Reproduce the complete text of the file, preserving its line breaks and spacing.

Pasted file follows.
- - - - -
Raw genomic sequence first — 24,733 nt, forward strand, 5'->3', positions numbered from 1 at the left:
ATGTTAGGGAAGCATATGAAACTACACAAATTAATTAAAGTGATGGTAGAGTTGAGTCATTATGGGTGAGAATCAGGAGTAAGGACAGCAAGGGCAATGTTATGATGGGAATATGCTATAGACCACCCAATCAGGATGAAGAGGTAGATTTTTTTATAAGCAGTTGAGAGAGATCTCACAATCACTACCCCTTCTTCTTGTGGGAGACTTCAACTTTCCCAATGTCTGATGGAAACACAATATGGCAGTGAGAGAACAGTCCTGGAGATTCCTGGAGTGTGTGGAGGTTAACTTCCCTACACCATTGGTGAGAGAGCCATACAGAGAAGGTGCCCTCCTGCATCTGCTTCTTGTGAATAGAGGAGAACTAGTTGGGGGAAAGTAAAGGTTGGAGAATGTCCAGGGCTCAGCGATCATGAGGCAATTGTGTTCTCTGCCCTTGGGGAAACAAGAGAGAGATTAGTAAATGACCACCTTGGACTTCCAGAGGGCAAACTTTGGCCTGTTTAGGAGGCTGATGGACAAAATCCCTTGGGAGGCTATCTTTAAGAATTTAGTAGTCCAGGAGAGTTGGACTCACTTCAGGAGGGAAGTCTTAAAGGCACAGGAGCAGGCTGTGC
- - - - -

Raw genomic sequence first — 24,733 nt, forward strand, 5'->3', positions numbered from 1 at the left:
ATGTTAGGGAAGCATATGAAACTACACAAATTAATTAAAGTGATGGTAGAGTTGAGTCATTATGGGTGAGAATCAGGAGTAAGGACAGCAAGGGCAATGTTATGATGGGAATATGCTATAGACCACCCAATCAGGATGAAGAGGTAGATTTTTTTATAAGCAGTTGAGAGAGATCTCACAATCACTACCCCTTCTTCTTGTGGGAGACTTCAACTTTCCCAATGTCTGATGGAAACACAATATGGCAGTGAGAGAACAGTCCTGGAGATTCCTGGAGTGTGTGGAGGTTAACTTCCCTACACCATTGGTGAGAGAGCCATACAGAGAAGGTGCCCTCCTGCATCTGCTTCTTGTGAATAGAGGAGAACTAGTTGGGGGAAAGTAAAGGTTGGAGAATGTCCAGGGCTCAGCGATCATGAGGCAATTGTGTTCTCTGCCCTTGGGGAAACAAGAGAGAGATTAGTAAATGACCACCTTGGACTTCCAGAGGGCAAACTTTGGCCTGTTTAGGAGGCTGATGGACAAAATCCCTTGGGAGGCTATCTTTAAGAATTTAGTAGTCCAGGAGAGTTGGACTCACTTCAGGAGGGAAGTCTTAAAGGCACAGGAGCAGGCTGTGC